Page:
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Recent health news and videos.

Staying informed is also a great way to stay healthy. Keep up-to-date with all the latest health news here.

20 Oct

Teenagers Are Quitting HS Sports Due to Body Image Concerns Driven by Social Media

More teens are quitting HS sports saying they don’t look right for the sports based on what they see in the media and social media, according to a new study.

19 Oct

COVID-19 Linked to Increased Risk of Guillain-Barré Syndrome, a Rare but Serious Autoimmune Disorder, New Study Finds

In a new study, participants recently infected with COVID-19 were six times more likely to develop Guillain-Barré syndrome, where the immune system attacks the nerves.

18 Oct

Adult ADHD Linked to Increased Risk of Dementia

A new study finds adults with ADHD are nearly 3 times more likely to develop dementia compared to those without the condition.

U.S. Life Expectancy Makes Post-Pandemic Rise

U.S. Life Expectancy Makes Post-Pandemic Rise

With fewer Americans dying from COVID in 2022, U.S. life expectancy rebounded a bit from declines experienced during the pandemic.

According to provisional data from the U.S. Centers for Disease Control and Prevention on deaths for 2022, the average American can now expect to live 77.5 years, "an increase of 1.1 years from 2021."

How...

  • Ernie Mundell HealthDay Reporter
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  • November 29, 2023
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Cold Weather Running May Be Even Healthier

Cold Weather Running May Be Even Healthier

Dreary, chilly winter days might cause some year-round runners to think twice about their jog, but recent research suggests the benefits of cold weather running outweigh those of running in warmer conditions.

Specifically, cold weather can help runners burn more bad fat, lose more weight and feel healthier overall.

“Cold weather do...

  • Dennis Thompson HealthDay Reporter
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  • November 29, 2023
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U.S. Suicide Numbers Hit New Record High in 2022

U.S. Suicide Numbers Hit New Record High in 2022

U.S. suicide numbers reached a grim new high in 2022.

The increase was most acute among women over the age of 24, according to provisional data from the U.S. Centers for Disease Control and Prevention.

Overall, almost 49,500 people lost their lives to suicide in 2022, the report found, a 3% rise from the nearly 48,200 deaths record...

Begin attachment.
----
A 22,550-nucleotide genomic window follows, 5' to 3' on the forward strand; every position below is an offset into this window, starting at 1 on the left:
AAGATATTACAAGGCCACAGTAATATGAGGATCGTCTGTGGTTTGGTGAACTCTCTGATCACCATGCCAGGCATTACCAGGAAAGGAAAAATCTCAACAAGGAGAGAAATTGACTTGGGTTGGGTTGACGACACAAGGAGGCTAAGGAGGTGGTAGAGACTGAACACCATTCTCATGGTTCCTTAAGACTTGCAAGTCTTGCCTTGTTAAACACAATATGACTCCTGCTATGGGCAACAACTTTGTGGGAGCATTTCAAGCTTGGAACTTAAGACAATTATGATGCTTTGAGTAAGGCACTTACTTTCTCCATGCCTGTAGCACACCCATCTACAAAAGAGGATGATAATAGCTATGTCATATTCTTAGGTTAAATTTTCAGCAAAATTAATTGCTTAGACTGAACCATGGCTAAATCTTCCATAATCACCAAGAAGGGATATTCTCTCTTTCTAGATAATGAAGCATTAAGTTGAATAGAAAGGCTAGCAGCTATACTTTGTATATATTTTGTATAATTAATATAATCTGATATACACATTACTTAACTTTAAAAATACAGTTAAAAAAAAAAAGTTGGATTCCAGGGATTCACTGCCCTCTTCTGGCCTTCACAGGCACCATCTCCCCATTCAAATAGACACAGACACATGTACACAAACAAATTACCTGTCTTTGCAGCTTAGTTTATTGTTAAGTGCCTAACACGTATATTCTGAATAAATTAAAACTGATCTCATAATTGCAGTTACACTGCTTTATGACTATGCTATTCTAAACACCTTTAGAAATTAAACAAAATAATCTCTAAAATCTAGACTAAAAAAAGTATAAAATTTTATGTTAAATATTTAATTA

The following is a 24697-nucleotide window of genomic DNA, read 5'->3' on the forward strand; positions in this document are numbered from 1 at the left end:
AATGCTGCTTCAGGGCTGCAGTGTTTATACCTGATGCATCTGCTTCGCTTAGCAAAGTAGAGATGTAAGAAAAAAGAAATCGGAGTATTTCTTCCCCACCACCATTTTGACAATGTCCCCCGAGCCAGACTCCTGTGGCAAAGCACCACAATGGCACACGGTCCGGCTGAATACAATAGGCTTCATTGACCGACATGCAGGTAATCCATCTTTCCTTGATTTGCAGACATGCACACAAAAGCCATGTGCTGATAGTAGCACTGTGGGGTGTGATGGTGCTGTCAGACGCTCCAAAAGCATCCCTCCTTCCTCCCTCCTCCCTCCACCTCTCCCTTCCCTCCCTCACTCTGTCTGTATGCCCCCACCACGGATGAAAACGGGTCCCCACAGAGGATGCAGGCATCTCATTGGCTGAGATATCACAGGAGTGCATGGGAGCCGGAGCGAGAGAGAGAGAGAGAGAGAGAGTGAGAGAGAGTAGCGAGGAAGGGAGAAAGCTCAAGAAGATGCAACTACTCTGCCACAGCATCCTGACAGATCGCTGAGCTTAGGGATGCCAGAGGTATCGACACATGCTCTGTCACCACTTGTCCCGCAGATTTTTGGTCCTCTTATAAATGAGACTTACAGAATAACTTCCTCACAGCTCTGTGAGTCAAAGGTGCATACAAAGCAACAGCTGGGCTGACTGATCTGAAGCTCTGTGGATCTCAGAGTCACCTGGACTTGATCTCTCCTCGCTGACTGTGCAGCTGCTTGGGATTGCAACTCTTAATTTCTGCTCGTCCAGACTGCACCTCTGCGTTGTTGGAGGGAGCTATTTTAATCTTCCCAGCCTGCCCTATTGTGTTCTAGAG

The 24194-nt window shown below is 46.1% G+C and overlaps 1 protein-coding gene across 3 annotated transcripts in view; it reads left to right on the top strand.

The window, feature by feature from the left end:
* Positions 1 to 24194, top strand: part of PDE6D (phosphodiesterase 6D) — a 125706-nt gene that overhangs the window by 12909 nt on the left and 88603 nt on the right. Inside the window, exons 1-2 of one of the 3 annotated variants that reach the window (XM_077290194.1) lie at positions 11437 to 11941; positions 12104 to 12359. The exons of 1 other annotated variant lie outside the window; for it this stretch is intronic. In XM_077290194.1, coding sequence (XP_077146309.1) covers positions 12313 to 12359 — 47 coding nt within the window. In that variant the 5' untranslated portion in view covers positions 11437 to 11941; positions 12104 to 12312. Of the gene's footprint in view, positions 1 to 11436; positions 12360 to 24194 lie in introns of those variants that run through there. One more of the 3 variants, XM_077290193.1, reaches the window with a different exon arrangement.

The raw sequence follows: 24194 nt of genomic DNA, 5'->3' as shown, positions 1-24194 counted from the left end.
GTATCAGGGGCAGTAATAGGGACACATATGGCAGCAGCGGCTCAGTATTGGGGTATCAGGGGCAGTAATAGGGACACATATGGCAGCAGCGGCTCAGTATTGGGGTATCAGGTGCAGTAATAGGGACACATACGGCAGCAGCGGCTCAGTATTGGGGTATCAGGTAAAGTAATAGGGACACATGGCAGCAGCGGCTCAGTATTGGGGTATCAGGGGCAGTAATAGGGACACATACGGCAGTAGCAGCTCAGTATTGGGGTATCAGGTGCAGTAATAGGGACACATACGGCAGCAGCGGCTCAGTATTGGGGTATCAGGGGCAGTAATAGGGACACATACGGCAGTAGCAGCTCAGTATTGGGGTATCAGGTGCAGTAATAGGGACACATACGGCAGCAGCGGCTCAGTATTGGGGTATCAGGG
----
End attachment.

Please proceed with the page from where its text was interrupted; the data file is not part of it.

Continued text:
• Ernie Mundell HealthDay Reporter
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  • November 29, 2023
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Mounjaro Beats Ozempic for Weight Loss in Early  Trial

Mounjaro Beats Ozempic for Weight Loss in Early Trial

WEDNESDAY, Nov. 29, 2023 (Healthday News) -- The diabetes drug Mounjaro prompted more weight loss among overweight and obese adults than Ozempic did in a real-world setting, researchers report.

Both Mounjaro (tirzepatide) and Ozempic (semaglutide) mimic the effects of the gut hormone GLP-1, which triggers insulin production, helps control ...

  • Robin Foster HealthDay Reporter
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  • November 29, 2023
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Commuting on a Highway? Your Blood Pressure May Pay a Price

Commuting on a Highway? Your Blood Pressure May Pay a Price

It's not just bumper-to-bumper highway traffic that's causing your blood pressure to spike during your daily commute.

New research shows that the exhaust fumes spewing from all those vehicles triggers a significant increase in car passengers’ blood pressure.

The observed increase is comparable to the effect of a high-salt diet, res...

  • Dennis Thompson HealthDay Reporter
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  • November 29, 2023
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Brain Inflammation May Trigger Alzheimer's-Linked Anger, Anxiety

Brain Inflammation May Trigger Alzheimer's-Linked Anger, Anxiety

Alzheimer’s patients are notoriously irritable, agitated and anxious – and researchers now think they know why.

Brain inflammation appears to influence the mood problems of Alzheimer’s patients, rather than traditional markers of the disease like amyloid beta or tau proteins, researchers report in the Nov. 27 issue of the journal

  • Dennis Thompson HealthDay Reporter
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  • November 29, 2023
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Your Walking Speed Influences Your Risk for Diabetes

Your Walking Speed Influences Your Risk for Diabetes

People can walk away their risk of developing type 2 diabetes – but only if they walk fast enough, a new report finds.

Folks who walk at least 2.5 miles an hour appear to have a significantly lower risk of type 2 diabetes, according to a study published Nov. 28 in the British Journal of Sports Medicine.

That’s the equiva...

  • Dennis Thompson HealthDay Reporter
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  • November 29, 2023
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Misinformation Is Everywhere. Experts Offer Tools to Counter It

Misinformation Is Everywhere. Experts Offer Tools to Counter It

The world is being flooded with internet-driven misinformation, but there are ways to counter fake news with the facts, a new report says.

These include aggressive fact-checking, preemptively debunking lies before they take root and nudging people to be more skeptical before sharing information, the American Psychological Association analy...

  • Dennis Thompson HealthDay Reporter
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  • November 29, 2023
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Could the Neck Be to Blame for Common Headaches?

Could the Neck Be to Blame for Common Headaches?

WEDNESDAY, Nov. 29, 2023 (Healthday News) -- Your neck muscles could be giving you headaches, claims new German research that used special MRI scans to spot the connection.

“Our imaging approach provides [the] first objective evidence for the very frequent involvement of the neck muscles in primary headaches, such as neck pain in migrain...

  • Robin Foster HealthDay Reporter
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  • November 29, 2023
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New COVID Variant Takes Hold in the United States

New COVID Variant Takes Hold in the United States

TUESDAY, Nov. 28, 2023 (Healthday News) -- The prevalence of a highly mutated COVID variant has tripled in the past two weeks, new government data shows.